Sputnik has talked about Theresa May's Brexit plan with James Marlow, a member of the UK's Conservative Party.
Sputnik: Interesting enough I was reading an article that you had with Sputnik about a month or so ago and you were saying that Theresa May had a lot of strength in her position at that particular moment. I'm was just wondering whether you have the same sort of sentiments, a lot of people are saying that although these letters have gone in she's probably likely to be able to force this fire away and have enough support and strength even if there is a vote of no confidence, are you in the same agreement with that?
If you cast your mind back to 2017, not very long ago, when she called the general election that was because she was having problems with people who were opposing the idea of leaving the EU just like the people voted for in 2016. She chose not to go on to live TV news debates with the other leaders. In fact, Amber Rudd went along to the main Sky News and all the other leaders were there but she chose not to do that because she felt that it wasn't necessary, and that was I think a big mistake on her part.
And I think that it changed some people's minds because a lot of people have had a certain amount of respect for her, but it doesn't change the arithmetic in the House of Commons in terms of her support. It doesn't change the general feeling of those people who feel like we want to stay in the EU no matter what, and for those people who say that if we're going to leave that we have to leave, which means outside of the customs union and outside of the single market and that does not appear to be happening for several years to come.
Sputnik: That's the key crux of the situation, the mechanics of the party itself, the Conservative Party, are saying that they look as though the majority of the MPs are going to agree to this draft agreement which is in stark contrast with what the country voted for. If this agreement does get passed through and over the last few days I've spoken to many people and they feel that this particular agreement just may well get through, the whole country is going to be up in arms and they're not going to be happy about it. What's your feeling on the ground as a UK Conservative Party as to which way this vote is going to go, last week they were saying it's going to be kicked out as the days go past, the general sentiment as you've said about going on these radio shows and fighting the corner, is that potentially this could get passed through, are you in agreement with that?
James Marlow: The answer is I don't know, and I've spoken to several members of Parliament and they also don't know; certainly on the Conservative side some people are holding back because there's been so much unbelievable stuff, if you like, that has occurred in the last couple of months that we never really thought that we would get to this situation and that there could potentially be a leadership challenge to Mrs May's role.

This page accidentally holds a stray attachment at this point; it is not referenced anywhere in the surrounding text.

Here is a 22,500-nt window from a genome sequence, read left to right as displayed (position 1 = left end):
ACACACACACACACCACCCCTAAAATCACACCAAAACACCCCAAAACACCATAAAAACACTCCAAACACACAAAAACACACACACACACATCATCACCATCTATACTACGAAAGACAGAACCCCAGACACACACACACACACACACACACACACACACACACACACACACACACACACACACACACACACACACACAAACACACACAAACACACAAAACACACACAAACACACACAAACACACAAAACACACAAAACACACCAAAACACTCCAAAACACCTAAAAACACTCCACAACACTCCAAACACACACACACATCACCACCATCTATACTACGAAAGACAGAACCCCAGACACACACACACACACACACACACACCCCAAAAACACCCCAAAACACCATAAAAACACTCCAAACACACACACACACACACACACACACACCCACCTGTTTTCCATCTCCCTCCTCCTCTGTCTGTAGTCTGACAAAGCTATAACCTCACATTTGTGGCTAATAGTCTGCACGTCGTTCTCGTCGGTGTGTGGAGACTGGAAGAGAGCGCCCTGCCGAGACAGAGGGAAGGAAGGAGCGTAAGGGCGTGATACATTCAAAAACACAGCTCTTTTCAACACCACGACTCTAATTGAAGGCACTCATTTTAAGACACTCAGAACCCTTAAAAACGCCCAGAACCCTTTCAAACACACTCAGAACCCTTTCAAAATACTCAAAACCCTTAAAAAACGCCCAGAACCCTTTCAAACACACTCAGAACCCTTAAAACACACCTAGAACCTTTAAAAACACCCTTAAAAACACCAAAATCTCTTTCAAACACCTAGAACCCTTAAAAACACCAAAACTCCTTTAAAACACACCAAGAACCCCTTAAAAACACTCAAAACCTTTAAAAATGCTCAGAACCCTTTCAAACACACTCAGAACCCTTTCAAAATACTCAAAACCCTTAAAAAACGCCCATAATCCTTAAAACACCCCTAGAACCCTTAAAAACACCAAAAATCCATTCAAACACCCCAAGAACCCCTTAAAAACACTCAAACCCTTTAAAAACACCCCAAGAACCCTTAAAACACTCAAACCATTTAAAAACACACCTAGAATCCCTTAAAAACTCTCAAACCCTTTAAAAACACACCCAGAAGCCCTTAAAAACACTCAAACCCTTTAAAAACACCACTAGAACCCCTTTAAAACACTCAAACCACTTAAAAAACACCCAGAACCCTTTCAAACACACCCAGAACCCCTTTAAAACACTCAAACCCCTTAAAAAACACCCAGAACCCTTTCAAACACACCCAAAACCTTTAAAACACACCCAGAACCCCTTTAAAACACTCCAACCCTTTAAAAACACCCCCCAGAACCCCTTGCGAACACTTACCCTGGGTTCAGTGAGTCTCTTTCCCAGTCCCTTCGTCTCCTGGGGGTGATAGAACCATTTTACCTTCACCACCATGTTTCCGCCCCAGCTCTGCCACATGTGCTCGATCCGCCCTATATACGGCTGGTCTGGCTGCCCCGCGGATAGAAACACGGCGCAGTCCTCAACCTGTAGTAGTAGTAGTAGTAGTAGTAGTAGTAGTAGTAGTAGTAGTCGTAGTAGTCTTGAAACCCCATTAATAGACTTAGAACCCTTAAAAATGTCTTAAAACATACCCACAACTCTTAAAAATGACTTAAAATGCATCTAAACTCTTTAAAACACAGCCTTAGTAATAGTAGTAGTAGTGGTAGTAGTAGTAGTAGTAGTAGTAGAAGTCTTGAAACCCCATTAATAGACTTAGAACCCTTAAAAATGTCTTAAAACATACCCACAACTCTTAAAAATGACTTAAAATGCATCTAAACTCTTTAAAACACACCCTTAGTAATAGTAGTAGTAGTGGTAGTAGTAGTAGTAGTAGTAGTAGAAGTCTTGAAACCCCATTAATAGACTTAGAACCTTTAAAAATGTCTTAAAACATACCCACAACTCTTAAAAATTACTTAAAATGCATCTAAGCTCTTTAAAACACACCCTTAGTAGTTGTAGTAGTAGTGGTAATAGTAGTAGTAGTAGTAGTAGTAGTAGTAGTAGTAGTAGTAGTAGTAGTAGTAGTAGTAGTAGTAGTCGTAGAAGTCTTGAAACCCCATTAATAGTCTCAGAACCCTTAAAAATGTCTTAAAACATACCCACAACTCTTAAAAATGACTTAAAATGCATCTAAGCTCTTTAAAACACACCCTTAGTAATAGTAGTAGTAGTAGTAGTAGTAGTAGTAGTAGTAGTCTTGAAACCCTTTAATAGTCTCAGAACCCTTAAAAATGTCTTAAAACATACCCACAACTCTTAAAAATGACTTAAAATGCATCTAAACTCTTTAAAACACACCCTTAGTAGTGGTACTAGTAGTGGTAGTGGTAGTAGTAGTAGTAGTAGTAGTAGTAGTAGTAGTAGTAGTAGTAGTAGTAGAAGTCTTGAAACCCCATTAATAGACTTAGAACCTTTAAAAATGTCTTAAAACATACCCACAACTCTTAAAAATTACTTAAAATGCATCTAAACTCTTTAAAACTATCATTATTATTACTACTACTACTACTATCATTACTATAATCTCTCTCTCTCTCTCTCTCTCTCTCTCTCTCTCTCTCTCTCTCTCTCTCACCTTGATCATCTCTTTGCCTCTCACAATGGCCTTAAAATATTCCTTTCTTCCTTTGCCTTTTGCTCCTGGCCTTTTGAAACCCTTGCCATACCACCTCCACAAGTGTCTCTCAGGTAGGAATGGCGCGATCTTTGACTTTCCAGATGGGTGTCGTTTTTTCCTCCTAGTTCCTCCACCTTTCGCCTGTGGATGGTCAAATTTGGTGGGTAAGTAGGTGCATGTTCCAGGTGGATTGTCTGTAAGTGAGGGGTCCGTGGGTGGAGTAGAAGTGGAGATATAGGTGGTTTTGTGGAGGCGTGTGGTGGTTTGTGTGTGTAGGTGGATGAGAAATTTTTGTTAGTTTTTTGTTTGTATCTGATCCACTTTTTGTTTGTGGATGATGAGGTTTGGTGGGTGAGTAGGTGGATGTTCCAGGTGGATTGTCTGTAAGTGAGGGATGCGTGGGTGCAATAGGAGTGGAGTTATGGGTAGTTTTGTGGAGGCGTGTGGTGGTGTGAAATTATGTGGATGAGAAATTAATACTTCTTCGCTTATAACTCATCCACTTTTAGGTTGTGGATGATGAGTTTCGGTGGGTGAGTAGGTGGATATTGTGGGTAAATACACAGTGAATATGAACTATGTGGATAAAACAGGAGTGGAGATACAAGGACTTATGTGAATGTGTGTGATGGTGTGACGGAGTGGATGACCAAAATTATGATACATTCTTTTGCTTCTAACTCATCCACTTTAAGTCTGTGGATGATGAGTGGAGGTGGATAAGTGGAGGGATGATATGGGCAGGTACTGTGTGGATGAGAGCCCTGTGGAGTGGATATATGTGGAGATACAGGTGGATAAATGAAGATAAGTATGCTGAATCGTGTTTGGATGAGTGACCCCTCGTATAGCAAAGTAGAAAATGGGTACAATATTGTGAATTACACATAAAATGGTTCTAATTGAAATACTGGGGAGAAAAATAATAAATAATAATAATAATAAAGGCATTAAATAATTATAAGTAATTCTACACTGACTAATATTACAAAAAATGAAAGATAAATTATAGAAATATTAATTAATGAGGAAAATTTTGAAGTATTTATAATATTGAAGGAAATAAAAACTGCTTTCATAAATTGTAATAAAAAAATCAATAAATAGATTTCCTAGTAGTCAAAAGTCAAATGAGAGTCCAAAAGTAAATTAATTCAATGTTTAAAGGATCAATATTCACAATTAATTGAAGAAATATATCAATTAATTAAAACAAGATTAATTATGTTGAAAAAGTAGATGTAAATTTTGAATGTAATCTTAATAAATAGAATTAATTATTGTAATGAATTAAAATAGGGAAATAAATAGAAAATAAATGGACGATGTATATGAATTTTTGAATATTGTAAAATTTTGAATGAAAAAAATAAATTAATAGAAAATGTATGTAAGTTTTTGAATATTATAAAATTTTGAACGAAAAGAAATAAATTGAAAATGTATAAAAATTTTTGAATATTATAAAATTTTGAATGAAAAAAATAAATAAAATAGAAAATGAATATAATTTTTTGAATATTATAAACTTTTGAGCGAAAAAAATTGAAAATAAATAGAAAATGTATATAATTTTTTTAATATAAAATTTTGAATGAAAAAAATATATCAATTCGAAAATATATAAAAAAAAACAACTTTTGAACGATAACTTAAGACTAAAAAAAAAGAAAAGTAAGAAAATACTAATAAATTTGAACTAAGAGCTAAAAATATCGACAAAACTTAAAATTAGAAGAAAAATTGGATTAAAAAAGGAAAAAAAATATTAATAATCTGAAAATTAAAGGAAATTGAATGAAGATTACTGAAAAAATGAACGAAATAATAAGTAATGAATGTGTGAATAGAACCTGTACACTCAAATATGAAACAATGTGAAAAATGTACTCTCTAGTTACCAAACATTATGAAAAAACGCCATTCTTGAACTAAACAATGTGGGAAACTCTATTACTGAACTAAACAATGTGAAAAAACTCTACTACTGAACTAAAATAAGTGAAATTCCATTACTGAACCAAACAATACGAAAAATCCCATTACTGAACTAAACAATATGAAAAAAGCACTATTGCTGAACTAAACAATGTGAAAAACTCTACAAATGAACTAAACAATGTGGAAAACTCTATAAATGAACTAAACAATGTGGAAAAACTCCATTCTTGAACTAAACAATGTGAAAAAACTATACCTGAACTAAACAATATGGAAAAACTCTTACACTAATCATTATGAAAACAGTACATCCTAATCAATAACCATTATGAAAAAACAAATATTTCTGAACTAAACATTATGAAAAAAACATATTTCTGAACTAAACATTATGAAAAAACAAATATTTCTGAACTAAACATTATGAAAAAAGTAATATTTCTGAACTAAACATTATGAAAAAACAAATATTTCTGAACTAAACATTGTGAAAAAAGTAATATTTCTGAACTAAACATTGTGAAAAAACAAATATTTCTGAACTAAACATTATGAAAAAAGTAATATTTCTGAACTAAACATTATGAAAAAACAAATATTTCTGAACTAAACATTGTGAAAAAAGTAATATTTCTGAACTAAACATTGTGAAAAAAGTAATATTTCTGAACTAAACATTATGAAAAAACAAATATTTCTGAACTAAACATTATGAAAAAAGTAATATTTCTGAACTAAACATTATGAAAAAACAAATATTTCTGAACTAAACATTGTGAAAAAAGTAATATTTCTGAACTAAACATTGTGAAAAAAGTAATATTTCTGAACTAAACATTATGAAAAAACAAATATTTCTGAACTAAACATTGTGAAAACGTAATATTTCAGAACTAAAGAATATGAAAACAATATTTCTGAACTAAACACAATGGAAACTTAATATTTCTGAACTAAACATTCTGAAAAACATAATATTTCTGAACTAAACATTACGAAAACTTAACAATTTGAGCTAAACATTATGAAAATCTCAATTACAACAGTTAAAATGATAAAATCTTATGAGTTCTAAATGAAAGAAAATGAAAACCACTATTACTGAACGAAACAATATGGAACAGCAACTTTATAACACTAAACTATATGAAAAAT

Do you know the background to the 1922 Committee? […] It's headed by a man called Graham Brady and he has to receive 48 letters and the letters will say that we have no confidence in the prime minister and therefore we wish to trigger a leadership challenge. But the background behind it is, and it is very interesting actually, because it is an organisation or a committee, a group that represents the backbenchers in the House and it was formed in 1922 when there was a rebellion of Tory or Conservative members of parliament which did not wish to continue working alongside the Liberal party led by Lloyd George at the time.
Sir Graham Brady is not allowed to even tell his wife. I had a feeling that he probably did have those letters over the weekend. I'm now pretty certain he does not have them. There is this feeling that he is going to get them in the coming weeks. Although I have to tell you that some MPs now held back from sending in a letter because they know that it's not really going to change anything.
They now no longer got that support. Within the Conservative Party itself you have around 50 members of Parliament in the Conservatives that are completely against this agreement; and they want out of the customs union, out of the single market and they want that to take place as from 29 March 2019, which is what the prime minister always said that as of the end of March we would be out of the EU. But that's not the case.
You then got another maybe 50 Conservative members of Parliament on the other side that don't agree of coming out of the EU. Some of them are even calling for what they call a 'people's vote', of course, there was a 'people's vote' two and a half years ago and therefore they want another one. But it's the silent majority, those ones in the middle, and that's a lot of them, could be just under 200, that we're not quite sure where they're going to fall when it comes to this particular deal being put forward or agreement being voted upon in the House in the next couple of weeks.
The views expressed in this article are solely those of James Marlow and do not necessarily reflect the official position of Sputnik.